Existing research has hinted at the significant influence of community factors on people’s depressive symptoms. However, empirical research related to the influence of community factors on depressive symptoms among Chinese workers is scarce. The first research question of this study is to identify the impact of different community factors on depressive symptoms in this Chinese working population.

Urban-rural differences in community factors

German sociologist Tonnies [31] mentions the difference between community and society in his book “Community and Society”. According to him, the traditional countryside is the typical representative of the community, and the market town is the representative of society. According to Tonnies, rural “communities” and urban “societies” have completely different organizational foundations and characters. In urban “society”, relationships between people are based on individual independence, personal reason, contracts and laws. In rural “communities”, people are based on shared history, traditions, beliefs, customs and trust, forming an interpersonal relationship with intimacy, mutual trust and vigilance. Community in this article refers to various social associations and social groups consisting of people living in a specific place and a regional living community consisting of multiple social activities. [32]. This regional living community includes both rural regional living communities (rural communities) and urban regional living communities (urban communities). Urban communities are like what Tonnies calls “society,” while rural communities are like “communities.”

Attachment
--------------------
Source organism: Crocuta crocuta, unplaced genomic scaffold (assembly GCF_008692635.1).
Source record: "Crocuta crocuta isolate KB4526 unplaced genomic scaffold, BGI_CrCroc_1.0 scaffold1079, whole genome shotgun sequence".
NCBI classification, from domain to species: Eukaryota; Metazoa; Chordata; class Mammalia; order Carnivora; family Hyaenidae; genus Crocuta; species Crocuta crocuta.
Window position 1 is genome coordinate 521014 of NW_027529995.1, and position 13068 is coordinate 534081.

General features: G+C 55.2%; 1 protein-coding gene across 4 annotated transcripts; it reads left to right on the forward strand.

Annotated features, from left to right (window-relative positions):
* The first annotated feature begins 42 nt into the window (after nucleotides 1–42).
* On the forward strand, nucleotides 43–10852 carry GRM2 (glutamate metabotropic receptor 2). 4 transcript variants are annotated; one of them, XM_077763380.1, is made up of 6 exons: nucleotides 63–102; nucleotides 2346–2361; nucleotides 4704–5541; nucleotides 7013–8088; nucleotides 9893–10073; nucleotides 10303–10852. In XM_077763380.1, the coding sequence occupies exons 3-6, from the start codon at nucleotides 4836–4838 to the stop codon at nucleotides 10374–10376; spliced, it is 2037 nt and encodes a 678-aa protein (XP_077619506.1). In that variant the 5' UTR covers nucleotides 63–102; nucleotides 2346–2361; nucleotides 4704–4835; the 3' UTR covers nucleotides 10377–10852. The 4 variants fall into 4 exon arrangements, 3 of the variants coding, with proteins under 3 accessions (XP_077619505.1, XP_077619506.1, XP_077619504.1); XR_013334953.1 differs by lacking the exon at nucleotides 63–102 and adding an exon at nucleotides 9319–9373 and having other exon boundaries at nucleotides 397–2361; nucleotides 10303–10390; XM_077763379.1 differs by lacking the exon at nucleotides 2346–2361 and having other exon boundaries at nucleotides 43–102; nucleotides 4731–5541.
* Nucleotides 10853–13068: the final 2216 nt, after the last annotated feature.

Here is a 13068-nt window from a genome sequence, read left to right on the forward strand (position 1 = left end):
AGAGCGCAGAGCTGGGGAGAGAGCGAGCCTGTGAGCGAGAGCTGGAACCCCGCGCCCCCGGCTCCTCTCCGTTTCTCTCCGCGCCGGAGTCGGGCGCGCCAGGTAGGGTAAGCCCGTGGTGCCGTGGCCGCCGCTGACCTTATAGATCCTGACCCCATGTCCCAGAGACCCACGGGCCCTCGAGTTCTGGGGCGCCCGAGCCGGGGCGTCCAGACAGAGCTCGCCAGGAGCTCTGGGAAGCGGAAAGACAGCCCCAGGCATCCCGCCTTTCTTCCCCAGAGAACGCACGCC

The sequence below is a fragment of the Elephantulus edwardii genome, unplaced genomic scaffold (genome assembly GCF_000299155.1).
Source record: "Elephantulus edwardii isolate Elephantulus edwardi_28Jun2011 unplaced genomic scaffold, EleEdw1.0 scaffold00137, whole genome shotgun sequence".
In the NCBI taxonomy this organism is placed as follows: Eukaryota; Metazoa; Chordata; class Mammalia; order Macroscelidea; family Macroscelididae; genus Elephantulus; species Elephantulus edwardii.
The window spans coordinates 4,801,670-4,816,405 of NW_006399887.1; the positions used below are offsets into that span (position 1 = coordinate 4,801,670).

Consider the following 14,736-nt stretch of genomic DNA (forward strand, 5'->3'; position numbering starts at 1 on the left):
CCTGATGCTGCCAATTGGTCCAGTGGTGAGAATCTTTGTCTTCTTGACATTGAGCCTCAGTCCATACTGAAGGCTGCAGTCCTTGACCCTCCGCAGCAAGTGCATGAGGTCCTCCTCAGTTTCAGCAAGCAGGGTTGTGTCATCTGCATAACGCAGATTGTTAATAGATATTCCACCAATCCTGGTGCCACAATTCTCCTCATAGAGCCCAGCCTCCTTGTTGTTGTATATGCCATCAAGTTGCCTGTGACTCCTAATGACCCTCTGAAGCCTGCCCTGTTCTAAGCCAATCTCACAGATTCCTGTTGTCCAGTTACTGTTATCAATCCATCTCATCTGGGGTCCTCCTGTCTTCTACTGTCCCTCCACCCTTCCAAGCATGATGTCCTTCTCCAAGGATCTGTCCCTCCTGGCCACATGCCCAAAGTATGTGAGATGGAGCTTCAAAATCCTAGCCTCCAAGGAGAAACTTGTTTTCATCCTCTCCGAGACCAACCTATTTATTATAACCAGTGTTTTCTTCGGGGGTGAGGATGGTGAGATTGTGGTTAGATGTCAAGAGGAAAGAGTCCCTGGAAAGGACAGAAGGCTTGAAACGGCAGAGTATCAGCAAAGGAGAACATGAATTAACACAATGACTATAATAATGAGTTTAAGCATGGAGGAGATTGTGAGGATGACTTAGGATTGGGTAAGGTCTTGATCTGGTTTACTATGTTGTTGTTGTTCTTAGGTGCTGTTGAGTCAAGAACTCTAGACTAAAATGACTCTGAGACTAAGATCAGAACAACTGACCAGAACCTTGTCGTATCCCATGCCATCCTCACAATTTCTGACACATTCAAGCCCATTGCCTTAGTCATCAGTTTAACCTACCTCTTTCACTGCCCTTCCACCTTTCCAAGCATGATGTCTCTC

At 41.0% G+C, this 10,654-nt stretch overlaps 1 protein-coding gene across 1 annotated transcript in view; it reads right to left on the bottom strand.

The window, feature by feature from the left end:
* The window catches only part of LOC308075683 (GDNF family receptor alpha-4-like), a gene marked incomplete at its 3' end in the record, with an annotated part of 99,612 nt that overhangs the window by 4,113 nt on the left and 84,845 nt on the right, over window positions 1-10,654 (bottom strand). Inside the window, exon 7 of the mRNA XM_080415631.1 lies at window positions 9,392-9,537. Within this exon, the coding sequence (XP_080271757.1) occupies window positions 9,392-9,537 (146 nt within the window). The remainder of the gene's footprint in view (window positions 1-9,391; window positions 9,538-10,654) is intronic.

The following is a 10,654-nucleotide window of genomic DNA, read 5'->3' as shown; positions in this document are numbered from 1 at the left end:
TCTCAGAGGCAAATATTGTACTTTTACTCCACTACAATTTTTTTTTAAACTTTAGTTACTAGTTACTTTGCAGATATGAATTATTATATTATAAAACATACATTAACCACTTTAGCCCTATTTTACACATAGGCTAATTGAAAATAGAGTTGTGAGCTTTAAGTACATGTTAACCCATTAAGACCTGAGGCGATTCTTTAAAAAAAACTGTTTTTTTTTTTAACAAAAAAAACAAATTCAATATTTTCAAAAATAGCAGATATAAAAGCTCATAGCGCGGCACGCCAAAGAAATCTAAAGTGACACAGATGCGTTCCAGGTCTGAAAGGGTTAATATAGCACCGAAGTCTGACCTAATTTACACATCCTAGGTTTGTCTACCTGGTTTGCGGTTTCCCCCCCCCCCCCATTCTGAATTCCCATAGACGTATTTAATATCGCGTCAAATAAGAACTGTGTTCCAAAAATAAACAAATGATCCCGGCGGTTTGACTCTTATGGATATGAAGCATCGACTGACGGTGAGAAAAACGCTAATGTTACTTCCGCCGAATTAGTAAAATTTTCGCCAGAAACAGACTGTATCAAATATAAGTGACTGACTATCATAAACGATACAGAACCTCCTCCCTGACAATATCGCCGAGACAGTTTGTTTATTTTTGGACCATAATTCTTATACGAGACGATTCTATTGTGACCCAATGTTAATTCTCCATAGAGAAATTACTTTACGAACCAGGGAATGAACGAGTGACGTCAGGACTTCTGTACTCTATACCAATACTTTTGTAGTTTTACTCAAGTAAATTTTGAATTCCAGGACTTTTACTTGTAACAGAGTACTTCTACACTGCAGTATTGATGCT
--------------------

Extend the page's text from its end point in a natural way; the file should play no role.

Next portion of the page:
Compared to their urban counterparts, rural residents are more willing to help each other, even financially. They also tend to perceive greater community cohesion and a larger support network size. [33, 34]. On the other hand, urban residents are generally more likely to report predictable community threats such as public safety and environmental pollution than rural residents. [35].